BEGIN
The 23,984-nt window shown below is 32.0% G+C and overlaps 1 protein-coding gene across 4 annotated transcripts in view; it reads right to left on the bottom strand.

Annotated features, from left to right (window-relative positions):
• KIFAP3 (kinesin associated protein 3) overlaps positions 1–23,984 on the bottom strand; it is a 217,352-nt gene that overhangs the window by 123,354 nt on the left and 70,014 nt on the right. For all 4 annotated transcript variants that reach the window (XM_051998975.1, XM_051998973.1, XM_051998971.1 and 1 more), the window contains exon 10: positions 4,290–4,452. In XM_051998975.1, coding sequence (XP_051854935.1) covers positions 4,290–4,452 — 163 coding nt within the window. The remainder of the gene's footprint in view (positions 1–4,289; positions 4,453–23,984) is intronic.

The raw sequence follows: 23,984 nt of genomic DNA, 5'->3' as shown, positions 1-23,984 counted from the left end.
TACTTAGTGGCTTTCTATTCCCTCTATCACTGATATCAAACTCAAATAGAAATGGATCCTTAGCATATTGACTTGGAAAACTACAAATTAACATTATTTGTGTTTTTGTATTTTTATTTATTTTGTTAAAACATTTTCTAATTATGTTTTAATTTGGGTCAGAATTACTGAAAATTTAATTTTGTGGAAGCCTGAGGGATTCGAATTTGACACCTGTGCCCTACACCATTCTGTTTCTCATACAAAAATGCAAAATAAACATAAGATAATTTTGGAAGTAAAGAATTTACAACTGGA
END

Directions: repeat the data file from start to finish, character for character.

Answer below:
The 23,984-nt window shown below is 32.0% G+C and overlaps 1 protein-coding gene across 4 annotated transcripts in view; it reads right to left on the bottom strand.

Annotated features, from left to right (window-relative positions):
• KIFAP3 (kinesin associated protein 3) overlaps positions 1–23,984 on the bottom strand; it is a 217,352-nt gene that overhangs the window by 123,354 nt on the left and 70,014 nt on the right. For all 4 annotated transcript variants that reach the window (XM_051998975.1, XM_051998973.1, XM_051998971.1 and 1 more), the window contains exon 10: positions 4,290–4,452. In XM_051998975.1, coding sequence (XP_051854935.1) covers positions 4,290–4,452 — 163 coding nt within the window. The remainder of the gene's footprint in view (positions 1–4,289; positions 4,453–23,984) is intronic.

The raw sequence follows: 23,984 nt of genomic DNA, 5'->3' as shown, positions 1-23,984 counted from the left end.
TACTTAGTGGCTTTCTATTCCCTCTATCACTGATATCAAACTCAAATAGAAATGGATCCTTAGCATATTGACTTGGAAAACTACAAATTAACATTATTTGTGTTTTTGTATTTTTATTTATTTTGTTAAAACATTTTCTAATTATGTTTTAATTTGGGTCAGAATTACTGAAAATTTAATTTTGTGGAAGCCTGAGGGATTCGAATTTGACACCTGTGCCCTACACCATTCTGTTTCTCATACAAAAATGCAAAATAAACATAAGATAATTTTGGAAGTAAAGAATTTACAACTGGA